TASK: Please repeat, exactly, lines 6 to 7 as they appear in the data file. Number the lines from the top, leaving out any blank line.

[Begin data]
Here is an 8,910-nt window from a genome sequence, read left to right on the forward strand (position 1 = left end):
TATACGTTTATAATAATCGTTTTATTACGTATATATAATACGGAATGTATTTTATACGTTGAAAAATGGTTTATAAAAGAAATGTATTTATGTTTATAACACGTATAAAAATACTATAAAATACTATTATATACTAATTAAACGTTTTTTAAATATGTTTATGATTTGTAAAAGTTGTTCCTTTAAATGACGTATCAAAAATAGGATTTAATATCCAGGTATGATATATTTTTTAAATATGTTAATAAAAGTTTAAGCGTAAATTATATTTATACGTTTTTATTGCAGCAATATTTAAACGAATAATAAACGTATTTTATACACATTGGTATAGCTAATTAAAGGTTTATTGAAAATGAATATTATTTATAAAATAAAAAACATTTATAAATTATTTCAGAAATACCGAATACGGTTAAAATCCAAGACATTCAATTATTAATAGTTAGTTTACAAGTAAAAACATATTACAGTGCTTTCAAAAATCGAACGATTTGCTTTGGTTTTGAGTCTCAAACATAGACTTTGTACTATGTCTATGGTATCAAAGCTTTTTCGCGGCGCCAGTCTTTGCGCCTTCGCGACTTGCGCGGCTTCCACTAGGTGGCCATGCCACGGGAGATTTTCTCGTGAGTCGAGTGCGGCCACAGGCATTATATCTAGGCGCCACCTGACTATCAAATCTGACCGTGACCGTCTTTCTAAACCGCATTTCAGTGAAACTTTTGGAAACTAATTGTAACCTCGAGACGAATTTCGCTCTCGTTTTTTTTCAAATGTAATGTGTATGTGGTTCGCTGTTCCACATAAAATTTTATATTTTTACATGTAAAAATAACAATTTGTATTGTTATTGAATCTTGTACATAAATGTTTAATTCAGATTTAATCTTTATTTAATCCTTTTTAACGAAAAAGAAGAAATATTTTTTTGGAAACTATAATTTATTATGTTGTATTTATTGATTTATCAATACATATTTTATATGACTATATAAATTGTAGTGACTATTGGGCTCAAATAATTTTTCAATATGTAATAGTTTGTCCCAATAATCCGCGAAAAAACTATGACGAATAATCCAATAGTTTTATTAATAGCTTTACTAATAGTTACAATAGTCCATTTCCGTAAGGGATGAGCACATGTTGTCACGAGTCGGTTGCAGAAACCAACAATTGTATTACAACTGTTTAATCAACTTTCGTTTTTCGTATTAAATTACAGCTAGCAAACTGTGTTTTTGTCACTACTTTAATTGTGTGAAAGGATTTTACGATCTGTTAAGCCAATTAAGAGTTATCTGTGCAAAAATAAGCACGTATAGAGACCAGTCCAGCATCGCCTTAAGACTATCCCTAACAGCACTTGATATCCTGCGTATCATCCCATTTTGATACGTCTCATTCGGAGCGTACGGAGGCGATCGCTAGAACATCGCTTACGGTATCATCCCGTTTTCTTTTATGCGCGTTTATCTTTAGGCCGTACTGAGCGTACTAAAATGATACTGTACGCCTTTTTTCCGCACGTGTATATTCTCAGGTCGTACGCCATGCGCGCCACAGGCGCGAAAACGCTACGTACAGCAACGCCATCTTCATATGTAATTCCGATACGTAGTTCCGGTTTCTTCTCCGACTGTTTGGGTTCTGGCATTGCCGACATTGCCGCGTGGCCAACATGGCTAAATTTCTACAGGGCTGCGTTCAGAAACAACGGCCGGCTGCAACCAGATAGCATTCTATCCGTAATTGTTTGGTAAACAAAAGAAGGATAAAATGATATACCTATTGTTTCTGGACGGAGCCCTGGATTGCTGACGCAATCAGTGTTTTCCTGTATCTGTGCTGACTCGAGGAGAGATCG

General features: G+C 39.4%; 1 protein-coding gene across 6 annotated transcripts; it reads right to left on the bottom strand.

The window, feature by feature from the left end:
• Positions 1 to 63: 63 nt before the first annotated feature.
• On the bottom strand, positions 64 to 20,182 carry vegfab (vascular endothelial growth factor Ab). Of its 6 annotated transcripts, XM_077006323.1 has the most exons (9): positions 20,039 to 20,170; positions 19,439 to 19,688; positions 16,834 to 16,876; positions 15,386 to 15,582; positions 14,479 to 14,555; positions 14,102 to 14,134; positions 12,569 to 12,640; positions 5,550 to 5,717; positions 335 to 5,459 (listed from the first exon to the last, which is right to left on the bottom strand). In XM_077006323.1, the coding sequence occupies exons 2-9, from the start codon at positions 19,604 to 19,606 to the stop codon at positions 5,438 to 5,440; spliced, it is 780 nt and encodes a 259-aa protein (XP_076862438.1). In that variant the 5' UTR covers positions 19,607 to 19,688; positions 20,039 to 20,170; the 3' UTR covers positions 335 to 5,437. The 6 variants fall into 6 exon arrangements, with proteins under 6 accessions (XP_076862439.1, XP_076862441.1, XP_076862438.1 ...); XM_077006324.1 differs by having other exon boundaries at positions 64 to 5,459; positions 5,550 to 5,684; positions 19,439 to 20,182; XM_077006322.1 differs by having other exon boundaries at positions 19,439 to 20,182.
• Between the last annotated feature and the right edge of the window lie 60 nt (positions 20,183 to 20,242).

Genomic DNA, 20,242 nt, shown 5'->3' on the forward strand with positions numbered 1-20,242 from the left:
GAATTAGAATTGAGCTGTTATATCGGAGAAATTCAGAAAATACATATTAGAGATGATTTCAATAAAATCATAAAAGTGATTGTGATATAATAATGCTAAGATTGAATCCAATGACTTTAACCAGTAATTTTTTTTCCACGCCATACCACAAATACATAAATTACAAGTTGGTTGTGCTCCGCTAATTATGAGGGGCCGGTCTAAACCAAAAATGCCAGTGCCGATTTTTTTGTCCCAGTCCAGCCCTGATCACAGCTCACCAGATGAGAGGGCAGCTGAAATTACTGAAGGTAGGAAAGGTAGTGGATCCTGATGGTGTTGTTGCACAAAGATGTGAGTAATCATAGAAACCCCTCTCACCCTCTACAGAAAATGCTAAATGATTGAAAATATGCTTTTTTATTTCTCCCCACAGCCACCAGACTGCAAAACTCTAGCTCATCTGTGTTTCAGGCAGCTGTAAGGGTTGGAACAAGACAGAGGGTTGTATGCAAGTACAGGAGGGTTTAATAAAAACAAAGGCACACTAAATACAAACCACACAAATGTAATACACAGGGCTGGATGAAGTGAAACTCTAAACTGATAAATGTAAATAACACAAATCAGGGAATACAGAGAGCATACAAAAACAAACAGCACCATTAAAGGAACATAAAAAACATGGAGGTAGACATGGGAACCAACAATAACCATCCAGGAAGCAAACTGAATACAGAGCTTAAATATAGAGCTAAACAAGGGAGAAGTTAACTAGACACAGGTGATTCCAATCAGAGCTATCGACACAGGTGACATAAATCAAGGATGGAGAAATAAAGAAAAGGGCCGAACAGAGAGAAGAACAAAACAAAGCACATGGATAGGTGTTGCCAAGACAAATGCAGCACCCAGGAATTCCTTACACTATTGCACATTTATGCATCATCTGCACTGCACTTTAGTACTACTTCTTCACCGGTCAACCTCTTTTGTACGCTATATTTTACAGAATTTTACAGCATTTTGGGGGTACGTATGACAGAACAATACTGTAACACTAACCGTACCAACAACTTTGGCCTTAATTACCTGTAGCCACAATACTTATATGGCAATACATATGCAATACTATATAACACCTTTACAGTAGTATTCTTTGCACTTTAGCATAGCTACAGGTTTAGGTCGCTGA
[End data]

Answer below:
• On the bottom strand, positions 64 to 20,182 carry vegfab (vascular endothelial growth factor Ab). Of its 6 annotated transcripts, XM_077006323.1 has the most exons (9): positions 20,039 to 20,170; positions 19,439 to 19,688; positions 16,834 to 16,876; positions 15,386 to 15,582; positions 14,479 to 14,555; positions 14,102 to 14,134; positions 12,569 to 12,640; positions 5,550 to 5,717; positions 335 to 5,459 (listed from the first exon to the last, which is right to left on the bottom strand). In XM_077006323.1, the coding sequence occupies exons 2-9, from the start codon at positions 19,604 to 19,606 to the stop codon at positions 5,438 to 5,440; spliced, it is 780 nt and encodes a 259-aa protein (XP_076862438.1). In that variant the 5' UTR covers positions 19,607 to 19,688; positions 20,039 to 20,170; the 3' UTR covers positions 335 to 5,437. The 6 variants fall into 6 exon arrangements, with proteins under 6 accessions (XP_076862439.1, XP_076862441.1, XP_076862438.1 ...); XM_077006324.1 differs by having other exon boundaries at positions 64 to 5,459; positions 5,550 to 5,684; positions 19,439 to 20,182; XM_077006322.1 differs by having other exon boundaries at positions 19,439 to 20,182.
• Between the last annotated feature and the right edge of the window lie 60 nt (positions 20,183 to 20,242).